Tuesday, October 25, 2011

Judge Grants Motion to Suppress in Unlawful Search Case

                A motion to suppress was heard Friday October 14, 2011 in Marion Co. Circuit Ct. The charge, Delivery of Marijuana to a Minor, carried a guidelines sentence of 18 months prison. Drug cases are usually about the search. Where did they find it? How did they put their hands on the drugs? What can we do to eliminate the evidence? The answer is found in the Oregon and U.S. Constitution. Amendment IV to the US Constitution provides the basis for suppression when the police have conducted a search which violates reasonable search and seizure laws.
                In the Oct 14 case, police had been called to a park where a group of young men were “smoking marijuana” according to the named caller. When police arrived, they saw one of the male individuals smoking from a makeshift pipe just before throwing it in the bushes. Police called for him to retrieve the pipe, then ordered everyone to “take the weed” out of their pockets. This constituted an unlawful search, a search without probable cause or a warrant. The judge ruled in favor of the defense and granted the motion to suppress.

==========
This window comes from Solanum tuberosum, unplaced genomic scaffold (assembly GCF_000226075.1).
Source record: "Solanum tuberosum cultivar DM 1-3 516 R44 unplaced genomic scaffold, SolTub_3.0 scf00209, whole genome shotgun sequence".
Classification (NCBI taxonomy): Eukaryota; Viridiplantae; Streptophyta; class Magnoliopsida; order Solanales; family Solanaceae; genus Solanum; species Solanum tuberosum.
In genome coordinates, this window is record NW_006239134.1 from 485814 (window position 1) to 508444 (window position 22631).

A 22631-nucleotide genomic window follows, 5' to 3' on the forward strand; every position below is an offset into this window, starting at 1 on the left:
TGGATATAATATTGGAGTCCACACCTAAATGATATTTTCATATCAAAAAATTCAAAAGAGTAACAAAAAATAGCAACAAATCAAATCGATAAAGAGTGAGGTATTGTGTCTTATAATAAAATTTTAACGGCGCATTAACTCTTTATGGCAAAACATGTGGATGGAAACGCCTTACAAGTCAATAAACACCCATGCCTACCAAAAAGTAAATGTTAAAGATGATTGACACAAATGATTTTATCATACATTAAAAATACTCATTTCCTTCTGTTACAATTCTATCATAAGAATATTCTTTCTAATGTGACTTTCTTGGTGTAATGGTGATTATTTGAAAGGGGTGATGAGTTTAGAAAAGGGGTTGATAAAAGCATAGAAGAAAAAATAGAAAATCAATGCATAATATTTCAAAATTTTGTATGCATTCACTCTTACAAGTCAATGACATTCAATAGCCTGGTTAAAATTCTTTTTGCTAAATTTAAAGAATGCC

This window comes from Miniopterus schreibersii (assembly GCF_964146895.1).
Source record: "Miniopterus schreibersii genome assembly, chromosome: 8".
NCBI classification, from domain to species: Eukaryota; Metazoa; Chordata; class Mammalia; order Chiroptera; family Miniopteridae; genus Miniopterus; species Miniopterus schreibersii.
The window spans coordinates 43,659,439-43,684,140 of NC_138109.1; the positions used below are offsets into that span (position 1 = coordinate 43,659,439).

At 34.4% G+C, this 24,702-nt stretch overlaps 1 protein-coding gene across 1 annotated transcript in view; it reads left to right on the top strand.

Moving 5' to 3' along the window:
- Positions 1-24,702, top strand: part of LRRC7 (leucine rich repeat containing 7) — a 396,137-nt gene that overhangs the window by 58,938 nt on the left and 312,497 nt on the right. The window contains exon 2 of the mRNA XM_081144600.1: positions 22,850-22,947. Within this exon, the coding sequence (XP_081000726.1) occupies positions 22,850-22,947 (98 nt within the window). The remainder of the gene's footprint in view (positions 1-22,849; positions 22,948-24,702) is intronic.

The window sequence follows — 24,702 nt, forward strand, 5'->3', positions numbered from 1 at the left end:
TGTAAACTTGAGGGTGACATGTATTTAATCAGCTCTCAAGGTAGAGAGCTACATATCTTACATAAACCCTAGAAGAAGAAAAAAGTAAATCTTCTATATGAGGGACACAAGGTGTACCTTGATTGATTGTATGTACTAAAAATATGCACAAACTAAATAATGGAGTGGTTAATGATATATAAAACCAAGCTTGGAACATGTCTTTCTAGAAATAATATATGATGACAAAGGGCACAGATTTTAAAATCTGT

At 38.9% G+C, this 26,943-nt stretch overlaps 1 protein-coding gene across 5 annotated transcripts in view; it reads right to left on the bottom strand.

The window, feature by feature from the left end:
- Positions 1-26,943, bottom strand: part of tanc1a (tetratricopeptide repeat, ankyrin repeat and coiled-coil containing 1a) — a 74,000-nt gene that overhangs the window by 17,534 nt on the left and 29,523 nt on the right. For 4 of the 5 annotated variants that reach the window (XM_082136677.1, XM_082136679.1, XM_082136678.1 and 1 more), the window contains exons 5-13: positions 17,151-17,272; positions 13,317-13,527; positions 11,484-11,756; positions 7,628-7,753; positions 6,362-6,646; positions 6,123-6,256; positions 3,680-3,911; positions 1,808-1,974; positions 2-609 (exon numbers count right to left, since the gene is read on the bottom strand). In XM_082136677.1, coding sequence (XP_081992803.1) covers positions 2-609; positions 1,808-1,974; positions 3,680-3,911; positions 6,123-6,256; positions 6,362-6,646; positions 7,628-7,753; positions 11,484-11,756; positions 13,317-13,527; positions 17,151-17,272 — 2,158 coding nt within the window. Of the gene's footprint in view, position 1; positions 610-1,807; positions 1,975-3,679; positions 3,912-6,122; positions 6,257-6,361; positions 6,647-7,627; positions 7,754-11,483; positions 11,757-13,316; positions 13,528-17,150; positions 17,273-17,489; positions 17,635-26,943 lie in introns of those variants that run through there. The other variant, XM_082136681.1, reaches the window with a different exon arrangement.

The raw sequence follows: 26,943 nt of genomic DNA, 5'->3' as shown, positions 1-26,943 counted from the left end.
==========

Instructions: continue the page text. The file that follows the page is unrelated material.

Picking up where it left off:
Usually, when a motion to suppress evidence is granted, all of the evidence from that point forward is also suppressed. This is known as “fruit of the poisonous tree” from the landmark case of Wong Sun vs U.S., 371 US 471 (1963). The reasoning goes that, where an unconstitutional police search uncovers evidence, any evidence subsequently gathered is also tainted.
In the Marion Co. case, the court ruled that the stop and search was conducted in violation of the 4th Amendment. Since the search yielded evidence that could not be used, any evidence obtained following was also inadmissible. The State may now dismiss or appeal. 

- Gig Wyatt, Attorney at Law
Harris, Wyatt, and Amala
www.SalemOregonCriminalDefense.com
Salem Oregon

Friday, August 12, 2011

Salem Oregon Criminal Defense
Attorney Wins Another DUI Case